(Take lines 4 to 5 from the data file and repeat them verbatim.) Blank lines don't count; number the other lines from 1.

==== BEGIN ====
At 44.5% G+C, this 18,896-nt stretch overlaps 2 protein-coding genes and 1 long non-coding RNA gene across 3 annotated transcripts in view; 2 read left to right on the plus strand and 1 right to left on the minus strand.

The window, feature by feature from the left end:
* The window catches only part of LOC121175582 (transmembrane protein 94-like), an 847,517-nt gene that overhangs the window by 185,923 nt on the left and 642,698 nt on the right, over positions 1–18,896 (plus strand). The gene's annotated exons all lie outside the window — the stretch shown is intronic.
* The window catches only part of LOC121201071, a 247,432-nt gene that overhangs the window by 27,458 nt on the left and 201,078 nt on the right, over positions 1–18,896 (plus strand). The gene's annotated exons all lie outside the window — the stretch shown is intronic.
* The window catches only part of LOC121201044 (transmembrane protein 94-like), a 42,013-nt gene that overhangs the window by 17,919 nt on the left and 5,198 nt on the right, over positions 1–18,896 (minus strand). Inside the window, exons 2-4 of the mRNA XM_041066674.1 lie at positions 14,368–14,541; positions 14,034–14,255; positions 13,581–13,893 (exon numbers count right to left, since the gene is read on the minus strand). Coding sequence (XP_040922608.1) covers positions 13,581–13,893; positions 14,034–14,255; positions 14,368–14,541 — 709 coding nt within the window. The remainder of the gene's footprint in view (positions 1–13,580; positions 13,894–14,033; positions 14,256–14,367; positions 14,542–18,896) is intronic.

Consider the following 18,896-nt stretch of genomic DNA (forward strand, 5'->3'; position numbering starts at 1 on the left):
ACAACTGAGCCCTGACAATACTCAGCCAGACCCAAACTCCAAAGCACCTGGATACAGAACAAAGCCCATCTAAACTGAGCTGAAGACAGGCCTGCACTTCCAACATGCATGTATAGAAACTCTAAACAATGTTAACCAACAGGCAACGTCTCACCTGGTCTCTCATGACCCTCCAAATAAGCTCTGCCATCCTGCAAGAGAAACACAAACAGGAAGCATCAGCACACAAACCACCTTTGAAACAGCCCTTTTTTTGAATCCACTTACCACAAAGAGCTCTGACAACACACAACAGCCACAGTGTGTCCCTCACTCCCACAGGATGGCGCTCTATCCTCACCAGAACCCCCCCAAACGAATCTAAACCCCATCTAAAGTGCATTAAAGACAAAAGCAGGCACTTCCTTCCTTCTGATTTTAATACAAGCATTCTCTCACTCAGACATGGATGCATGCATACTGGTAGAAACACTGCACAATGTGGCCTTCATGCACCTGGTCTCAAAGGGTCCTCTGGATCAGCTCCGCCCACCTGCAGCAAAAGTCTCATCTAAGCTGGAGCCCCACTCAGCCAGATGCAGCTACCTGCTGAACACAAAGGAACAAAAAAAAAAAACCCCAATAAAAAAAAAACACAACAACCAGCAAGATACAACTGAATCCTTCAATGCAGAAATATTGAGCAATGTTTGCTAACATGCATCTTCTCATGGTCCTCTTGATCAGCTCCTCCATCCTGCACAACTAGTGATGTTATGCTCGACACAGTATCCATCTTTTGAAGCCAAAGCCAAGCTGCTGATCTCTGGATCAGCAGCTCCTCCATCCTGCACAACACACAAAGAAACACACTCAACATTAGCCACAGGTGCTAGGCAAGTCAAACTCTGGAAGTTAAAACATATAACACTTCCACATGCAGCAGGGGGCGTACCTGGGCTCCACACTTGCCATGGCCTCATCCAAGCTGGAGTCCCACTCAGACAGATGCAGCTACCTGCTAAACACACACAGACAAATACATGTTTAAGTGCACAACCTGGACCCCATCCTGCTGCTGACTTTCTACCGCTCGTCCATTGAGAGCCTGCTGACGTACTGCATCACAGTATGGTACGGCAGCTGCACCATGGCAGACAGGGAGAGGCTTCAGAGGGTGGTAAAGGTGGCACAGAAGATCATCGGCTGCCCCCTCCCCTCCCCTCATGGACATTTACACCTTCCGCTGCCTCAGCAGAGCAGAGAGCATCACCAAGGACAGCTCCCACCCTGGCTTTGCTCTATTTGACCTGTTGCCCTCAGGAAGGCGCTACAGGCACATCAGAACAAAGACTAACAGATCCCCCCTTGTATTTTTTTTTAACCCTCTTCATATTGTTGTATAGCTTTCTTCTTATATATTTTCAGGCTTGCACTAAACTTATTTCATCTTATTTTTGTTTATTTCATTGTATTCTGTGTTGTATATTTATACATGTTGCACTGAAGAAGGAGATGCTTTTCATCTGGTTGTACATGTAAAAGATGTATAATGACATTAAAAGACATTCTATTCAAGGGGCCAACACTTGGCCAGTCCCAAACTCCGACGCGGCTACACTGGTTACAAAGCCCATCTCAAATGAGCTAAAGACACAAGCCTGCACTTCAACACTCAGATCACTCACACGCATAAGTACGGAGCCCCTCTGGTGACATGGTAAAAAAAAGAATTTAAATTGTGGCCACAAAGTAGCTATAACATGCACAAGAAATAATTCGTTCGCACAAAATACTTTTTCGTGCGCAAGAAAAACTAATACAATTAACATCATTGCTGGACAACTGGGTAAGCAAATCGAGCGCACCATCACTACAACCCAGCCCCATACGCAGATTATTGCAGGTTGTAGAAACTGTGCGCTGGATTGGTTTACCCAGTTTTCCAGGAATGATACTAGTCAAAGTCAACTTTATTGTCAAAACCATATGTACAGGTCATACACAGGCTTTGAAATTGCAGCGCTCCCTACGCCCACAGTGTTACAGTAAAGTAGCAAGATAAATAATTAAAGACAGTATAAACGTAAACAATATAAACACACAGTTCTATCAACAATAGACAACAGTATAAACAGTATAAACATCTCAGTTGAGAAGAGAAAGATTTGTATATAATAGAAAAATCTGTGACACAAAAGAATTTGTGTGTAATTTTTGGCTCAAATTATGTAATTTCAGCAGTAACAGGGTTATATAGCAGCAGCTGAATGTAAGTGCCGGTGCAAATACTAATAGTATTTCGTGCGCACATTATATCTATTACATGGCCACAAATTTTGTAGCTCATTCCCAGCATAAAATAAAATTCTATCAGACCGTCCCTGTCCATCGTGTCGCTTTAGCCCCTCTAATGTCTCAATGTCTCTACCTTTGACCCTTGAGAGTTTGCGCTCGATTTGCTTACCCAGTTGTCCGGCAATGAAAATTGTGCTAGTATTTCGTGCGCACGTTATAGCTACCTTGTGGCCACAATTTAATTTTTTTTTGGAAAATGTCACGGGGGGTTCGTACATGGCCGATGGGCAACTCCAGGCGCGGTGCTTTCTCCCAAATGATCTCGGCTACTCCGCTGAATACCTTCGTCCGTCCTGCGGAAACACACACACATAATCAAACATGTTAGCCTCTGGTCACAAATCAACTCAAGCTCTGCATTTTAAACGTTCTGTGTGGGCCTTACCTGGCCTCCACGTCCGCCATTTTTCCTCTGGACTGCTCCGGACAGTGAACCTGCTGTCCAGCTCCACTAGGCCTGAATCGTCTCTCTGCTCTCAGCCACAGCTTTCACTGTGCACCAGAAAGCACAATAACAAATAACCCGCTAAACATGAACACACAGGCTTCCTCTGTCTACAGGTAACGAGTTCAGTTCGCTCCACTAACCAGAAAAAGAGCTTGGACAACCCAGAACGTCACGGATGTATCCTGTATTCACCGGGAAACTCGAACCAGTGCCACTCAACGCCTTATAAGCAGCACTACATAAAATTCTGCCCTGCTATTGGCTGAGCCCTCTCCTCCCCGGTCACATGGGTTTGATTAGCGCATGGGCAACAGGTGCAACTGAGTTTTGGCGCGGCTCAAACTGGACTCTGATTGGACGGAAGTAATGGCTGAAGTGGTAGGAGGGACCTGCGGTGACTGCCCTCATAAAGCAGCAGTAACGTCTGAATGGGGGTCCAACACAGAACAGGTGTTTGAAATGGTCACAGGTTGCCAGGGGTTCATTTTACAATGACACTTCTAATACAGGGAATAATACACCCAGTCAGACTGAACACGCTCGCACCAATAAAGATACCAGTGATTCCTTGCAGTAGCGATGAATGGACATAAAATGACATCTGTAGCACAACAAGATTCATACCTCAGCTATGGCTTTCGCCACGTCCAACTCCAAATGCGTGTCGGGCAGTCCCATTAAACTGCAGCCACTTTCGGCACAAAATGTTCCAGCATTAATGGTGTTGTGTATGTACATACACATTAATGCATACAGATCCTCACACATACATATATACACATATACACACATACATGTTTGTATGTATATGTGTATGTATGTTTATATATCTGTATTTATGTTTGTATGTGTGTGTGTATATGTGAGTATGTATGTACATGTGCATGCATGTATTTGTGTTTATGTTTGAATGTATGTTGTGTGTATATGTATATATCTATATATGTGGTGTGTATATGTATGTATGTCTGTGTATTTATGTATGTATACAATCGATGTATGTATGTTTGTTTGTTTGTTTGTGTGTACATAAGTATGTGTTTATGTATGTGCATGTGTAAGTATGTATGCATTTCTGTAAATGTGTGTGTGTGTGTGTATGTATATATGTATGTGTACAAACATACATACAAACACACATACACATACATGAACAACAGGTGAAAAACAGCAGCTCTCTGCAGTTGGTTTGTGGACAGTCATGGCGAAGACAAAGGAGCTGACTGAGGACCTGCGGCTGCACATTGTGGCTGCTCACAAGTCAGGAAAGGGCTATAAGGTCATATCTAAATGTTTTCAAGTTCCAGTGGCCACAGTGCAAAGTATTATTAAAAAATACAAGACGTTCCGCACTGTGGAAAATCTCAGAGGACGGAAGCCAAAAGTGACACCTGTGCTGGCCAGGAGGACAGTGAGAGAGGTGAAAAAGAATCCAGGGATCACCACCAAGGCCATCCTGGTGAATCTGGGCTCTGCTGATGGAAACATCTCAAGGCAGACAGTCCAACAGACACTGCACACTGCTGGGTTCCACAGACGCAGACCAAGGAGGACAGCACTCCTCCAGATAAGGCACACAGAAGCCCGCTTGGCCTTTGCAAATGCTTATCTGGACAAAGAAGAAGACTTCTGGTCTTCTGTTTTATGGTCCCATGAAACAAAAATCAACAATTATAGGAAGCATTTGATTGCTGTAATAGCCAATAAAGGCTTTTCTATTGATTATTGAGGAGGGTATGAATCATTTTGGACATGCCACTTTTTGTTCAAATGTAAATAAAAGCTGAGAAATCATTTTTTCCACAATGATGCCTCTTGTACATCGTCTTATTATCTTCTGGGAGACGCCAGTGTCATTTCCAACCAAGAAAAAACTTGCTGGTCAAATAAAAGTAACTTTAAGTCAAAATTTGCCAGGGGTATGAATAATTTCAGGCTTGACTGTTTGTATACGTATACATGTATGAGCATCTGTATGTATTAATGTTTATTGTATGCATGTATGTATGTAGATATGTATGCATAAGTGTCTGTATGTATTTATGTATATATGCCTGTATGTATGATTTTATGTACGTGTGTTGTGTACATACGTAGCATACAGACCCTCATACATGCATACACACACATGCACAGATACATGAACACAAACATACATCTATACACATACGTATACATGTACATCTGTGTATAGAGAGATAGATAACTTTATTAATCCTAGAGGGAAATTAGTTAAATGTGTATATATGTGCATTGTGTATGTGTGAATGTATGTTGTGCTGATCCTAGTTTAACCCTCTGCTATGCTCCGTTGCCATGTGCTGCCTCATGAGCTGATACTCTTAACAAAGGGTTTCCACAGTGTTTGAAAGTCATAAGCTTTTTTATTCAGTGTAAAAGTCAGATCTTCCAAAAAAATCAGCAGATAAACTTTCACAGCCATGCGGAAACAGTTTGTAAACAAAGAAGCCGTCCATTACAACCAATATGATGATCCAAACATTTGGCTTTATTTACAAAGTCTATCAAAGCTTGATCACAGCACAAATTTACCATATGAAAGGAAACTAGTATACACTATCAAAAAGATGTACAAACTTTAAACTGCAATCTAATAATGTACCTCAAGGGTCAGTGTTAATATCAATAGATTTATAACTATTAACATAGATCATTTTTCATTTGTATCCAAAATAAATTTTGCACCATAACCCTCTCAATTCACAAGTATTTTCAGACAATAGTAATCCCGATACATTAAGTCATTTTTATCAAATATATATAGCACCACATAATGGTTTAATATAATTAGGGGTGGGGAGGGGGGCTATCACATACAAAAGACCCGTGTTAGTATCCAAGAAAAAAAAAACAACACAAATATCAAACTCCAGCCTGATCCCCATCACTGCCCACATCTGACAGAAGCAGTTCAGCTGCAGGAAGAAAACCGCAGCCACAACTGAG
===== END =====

* The window catches only part of LOC121201071, a 247,432-nt gene that overhangs the window by 27,458 nt on the left and 201,078 nt on the right, over positions 1–18,896 (plus strand). The gene's annotated exons all lie outside the window — the stretch shown is intronic.
* The window catches only part of LOC121201044 (transmembrane protein 94-like), a 42,013-nt gene that overhangs the window by 17,919 nt on the left and 5,198 nt on the right, over positions 1–18,896 (minus strand). Inside the window, exons 2-4 of the mRNA XM_041066674.1 lie at positions 14,368–14,541; positions 14,034–14,255; positions 13,581–13,893 (exon numbers count right to left, since the gene is read on the minus strand). Coding sequence (XP_040922608.1) covers positions 13,581–13,893; positions 14,034–14,255; positions 14,368–14,541 — 709 coding nt within the window. The remainder of the gene's footprint in view (positions 1–13,580; positions 13,894–14,033; positions 14,256–14,367; positions 14,542–18,896) is intronic.